China successfully launched a rocket from a ship at sea for the first time on Wednesday 05th June, the latest step forward in its ambitious space program, reports The Japan Times.
The ambitious space launch
The Long March 11 rocket blasted off from a platform on a large semi-submersible barge in the Yellow Sea just after midday, state media said.
The small rocket, designed to be deployed quickly and from mobile launch sites such as a ship, carried seven satellites, including one that measures sea-surface winds to forecast typhoons.
The rocket also carried two communications satellites belonging to China 125, a Beijing-based technology company that plans to launch hundreds of satellites to provide global data networking services.
A new launching mode
The China National Space Administration said in a statement, “This is the first time that China has … (tested a) launch vehicle at sea.”
State broadcaster CCTV, in a post on the Twitter-like Weibo platform, hailed it as “a new launching mode for China to enter space quickly.”
Advantages from sea launch
According to the Russian company Energia, the majority shareholder in Sea Launch, launching from sea has a number of advantages, such as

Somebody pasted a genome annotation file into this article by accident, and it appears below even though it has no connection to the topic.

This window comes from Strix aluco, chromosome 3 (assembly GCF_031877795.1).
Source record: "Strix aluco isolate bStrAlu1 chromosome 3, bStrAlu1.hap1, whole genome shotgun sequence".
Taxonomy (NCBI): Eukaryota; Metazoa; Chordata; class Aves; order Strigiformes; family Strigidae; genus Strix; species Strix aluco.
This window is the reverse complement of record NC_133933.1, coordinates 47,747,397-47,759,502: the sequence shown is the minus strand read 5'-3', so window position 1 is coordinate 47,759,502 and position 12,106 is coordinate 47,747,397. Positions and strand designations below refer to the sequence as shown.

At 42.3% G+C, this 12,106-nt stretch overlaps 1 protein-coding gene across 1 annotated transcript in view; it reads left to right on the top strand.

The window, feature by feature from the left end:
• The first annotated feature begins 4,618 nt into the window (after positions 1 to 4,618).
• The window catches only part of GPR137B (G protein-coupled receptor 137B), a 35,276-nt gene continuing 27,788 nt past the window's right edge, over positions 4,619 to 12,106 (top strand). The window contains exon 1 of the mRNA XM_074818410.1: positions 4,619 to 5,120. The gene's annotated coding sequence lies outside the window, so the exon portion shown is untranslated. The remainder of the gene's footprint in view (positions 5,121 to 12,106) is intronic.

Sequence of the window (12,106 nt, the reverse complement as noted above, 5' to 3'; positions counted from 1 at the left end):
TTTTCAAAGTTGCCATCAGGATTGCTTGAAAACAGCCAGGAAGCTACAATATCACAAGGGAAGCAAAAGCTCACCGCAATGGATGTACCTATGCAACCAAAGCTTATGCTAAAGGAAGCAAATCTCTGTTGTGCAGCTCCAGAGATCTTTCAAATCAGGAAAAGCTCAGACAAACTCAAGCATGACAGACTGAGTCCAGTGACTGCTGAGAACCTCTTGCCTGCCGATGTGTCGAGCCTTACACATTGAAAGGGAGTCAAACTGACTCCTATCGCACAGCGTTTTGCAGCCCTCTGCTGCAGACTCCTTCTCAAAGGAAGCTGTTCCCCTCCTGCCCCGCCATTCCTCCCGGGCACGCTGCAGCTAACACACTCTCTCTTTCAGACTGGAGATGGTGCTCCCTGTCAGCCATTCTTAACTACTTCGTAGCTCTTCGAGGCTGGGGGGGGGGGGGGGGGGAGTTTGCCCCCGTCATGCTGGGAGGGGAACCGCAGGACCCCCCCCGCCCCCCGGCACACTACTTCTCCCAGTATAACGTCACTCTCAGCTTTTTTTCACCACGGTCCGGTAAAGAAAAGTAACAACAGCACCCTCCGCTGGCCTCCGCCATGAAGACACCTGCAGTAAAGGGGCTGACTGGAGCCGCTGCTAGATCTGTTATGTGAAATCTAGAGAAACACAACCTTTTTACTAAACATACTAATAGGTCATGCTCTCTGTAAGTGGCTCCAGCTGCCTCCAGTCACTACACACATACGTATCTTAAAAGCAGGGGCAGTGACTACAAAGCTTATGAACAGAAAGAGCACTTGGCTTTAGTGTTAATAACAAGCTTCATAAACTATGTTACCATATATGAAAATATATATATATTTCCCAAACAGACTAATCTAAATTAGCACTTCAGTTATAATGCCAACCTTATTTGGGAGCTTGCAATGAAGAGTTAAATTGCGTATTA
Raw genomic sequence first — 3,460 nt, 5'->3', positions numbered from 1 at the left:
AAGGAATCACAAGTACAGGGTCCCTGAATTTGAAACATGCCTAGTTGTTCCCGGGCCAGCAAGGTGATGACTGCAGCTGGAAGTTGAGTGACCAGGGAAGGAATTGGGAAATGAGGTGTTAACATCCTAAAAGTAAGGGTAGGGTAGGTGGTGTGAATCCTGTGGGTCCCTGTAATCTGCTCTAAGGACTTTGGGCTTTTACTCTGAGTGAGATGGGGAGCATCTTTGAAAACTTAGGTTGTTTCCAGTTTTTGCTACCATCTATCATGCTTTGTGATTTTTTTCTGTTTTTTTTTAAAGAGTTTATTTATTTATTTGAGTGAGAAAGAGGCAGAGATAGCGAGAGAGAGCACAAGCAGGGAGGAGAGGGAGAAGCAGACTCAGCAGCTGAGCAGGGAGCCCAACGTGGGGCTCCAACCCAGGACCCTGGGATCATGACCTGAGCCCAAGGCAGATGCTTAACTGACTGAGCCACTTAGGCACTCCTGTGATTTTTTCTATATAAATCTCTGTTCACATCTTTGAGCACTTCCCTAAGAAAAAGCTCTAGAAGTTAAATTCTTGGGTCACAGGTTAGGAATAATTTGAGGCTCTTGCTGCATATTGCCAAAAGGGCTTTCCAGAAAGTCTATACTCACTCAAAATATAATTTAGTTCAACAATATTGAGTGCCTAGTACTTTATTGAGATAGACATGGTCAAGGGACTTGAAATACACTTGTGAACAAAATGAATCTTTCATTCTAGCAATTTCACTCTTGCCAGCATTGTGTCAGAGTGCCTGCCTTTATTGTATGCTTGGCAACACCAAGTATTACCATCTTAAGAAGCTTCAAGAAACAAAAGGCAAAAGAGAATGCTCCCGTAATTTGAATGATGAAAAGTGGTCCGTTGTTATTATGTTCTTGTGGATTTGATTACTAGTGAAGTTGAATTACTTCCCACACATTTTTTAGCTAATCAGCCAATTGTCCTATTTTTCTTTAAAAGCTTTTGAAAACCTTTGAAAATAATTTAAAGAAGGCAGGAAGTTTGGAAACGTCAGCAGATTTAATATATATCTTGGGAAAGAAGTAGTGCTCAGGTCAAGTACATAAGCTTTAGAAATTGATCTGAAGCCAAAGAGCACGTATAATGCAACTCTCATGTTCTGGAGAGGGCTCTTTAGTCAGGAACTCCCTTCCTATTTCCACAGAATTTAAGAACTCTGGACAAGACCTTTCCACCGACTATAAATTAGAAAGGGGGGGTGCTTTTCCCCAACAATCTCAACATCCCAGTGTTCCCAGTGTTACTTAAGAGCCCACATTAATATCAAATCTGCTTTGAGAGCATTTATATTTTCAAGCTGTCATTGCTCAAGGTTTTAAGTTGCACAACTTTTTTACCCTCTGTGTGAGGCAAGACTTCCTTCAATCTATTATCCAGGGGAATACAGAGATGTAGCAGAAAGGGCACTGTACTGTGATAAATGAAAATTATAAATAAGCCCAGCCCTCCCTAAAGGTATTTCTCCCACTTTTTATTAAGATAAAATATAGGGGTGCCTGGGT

- Ability to send off rockets from a variety of locations on Earth
- Reduced costs and risks.
China to catch up with the U.S.
China has made its space program a top priority in recent years as it races to catch up with the United States and become a major space power by 2030. Beijing plans to begin construction of its own manned space station next year.
However, while China has insisted its ambitions are purely peaceful.
Missions to the moon and beyond
China now spends more than Russia and Japan on its civil and military space programs, unveiling ambitious plans for missions to the moon and beyond in the coming decade.
Earlier this year, China became the first nation to land a rover on the far side of the moon. It also unveiled ambitious plans to build a research base on the lunar surface, send a probe to Mars and build the space station.
In 2003, China became only the third nation to have the capability of launching humans into space. And with sea launches, China now has the ability to deploy satellites from a mobile platform.
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